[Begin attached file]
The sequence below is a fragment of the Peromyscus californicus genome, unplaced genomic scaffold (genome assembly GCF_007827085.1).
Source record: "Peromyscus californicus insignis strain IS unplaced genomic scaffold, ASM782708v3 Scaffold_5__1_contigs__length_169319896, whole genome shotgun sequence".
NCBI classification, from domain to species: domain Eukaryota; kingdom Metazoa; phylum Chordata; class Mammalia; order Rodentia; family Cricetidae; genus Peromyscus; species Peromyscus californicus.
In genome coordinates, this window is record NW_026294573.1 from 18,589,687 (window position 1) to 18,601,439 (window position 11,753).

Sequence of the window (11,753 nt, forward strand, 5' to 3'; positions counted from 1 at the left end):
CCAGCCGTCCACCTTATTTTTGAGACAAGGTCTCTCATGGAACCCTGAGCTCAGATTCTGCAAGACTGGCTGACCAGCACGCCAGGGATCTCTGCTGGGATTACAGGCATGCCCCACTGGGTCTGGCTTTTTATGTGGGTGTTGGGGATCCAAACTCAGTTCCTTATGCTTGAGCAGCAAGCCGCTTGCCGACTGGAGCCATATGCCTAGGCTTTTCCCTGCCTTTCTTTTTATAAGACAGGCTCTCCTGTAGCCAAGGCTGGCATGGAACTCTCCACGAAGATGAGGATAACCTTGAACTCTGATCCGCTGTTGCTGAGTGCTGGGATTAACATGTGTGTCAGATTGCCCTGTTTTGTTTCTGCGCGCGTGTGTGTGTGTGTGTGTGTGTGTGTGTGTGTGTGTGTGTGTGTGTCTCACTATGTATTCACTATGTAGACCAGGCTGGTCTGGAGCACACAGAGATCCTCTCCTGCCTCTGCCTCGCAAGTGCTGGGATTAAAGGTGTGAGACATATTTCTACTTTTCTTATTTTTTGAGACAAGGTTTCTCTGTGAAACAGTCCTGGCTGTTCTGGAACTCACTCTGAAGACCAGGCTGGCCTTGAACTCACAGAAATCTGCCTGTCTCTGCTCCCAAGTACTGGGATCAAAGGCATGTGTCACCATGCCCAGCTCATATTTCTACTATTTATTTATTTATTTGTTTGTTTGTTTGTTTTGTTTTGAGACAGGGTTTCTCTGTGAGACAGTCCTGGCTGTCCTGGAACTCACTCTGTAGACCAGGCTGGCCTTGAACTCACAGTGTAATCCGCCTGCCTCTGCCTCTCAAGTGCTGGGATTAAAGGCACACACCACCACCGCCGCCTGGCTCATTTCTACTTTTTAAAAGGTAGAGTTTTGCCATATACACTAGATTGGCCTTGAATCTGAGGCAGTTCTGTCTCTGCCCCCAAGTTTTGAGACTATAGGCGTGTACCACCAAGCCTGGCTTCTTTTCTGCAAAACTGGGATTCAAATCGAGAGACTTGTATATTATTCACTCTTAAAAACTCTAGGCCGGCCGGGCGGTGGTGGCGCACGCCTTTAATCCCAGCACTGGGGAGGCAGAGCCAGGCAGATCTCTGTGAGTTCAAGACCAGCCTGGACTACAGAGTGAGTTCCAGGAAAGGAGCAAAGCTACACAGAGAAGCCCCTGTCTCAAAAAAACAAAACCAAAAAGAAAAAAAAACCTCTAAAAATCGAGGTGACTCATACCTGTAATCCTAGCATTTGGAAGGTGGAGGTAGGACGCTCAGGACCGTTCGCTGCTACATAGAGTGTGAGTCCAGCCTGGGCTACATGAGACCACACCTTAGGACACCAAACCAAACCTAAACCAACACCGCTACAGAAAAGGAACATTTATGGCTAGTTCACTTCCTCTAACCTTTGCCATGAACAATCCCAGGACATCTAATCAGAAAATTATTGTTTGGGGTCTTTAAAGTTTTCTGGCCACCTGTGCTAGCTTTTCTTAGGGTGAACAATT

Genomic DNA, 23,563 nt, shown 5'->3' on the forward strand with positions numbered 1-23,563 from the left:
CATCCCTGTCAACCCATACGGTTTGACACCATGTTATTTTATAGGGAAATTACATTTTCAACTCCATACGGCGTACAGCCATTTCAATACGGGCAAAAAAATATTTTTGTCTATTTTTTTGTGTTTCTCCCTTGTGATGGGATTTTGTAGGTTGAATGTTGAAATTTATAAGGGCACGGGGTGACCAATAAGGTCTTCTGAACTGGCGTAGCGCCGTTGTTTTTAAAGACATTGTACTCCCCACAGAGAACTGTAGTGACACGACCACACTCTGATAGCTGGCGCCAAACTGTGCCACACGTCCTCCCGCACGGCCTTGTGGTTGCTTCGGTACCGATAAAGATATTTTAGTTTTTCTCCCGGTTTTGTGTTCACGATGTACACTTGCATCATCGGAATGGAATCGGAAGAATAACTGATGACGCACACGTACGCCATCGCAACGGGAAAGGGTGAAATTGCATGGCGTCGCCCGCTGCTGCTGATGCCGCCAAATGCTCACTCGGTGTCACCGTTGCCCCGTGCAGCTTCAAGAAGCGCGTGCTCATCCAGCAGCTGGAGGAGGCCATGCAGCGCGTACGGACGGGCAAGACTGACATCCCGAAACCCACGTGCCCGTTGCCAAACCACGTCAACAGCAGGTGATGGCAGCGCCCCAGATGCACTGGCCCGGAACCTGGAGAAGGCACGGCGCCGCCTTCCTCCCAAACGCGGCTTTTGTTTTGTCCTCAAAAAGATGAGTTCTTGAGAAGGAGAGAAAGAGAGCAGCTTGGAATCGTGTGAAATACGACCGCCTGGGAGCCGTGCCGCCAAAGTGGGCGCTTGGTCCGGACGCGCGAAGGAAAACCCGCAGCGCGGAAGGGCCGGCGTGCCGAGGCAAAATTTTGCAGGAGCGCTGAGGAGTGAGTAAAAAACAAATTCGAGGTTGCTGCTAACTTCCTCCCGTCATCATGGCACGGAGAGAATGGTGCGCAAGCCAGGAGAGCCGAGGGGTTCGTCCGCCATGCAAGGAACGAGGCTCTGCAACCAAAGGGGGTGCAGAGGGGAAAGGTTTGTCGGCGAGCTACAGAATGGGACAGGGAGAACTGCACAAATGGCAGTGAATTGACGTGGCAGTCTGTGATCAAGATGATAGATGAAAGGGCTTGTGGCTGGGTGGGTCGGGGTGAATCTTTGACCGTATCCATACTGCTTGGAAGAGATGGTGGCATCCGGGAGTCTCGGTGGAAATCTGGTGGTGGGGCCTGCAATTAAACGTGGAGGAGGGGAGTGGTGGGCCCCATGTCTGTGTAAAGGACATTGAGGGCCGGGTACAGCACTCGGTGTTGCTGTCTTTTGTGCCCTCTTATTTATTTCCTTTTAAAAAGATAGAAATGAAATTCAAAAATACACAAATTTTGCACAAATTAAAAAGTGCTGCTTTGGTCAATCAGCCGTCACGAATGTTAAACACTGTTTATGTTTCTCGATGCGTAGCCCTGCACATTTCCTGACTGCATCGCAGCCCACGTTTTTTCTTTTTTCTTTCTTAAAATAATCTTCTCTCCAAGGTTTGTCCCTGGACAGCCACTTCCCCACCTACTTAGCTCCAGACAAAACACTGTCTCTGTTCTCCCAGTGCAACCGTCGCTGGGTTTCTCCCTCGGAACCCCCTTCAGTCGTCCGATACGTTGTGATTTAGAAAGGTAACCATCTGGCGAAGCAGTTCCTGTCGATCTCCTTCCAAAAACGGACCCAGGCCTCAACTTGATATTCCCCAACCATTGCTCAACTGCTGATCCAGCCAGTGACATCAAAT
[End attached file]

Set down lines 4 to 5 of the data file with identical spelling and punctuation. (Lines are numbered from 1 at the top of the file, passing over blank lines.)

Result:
In genome coordinates, this window is record NW_026294573.1 from 18,589,687 (window position 1) to 18,601,439 (window position 11,753).

Sequence of the window (11,753 nt, forward strand, 5' to 3'; positions counted from 1 at the left end):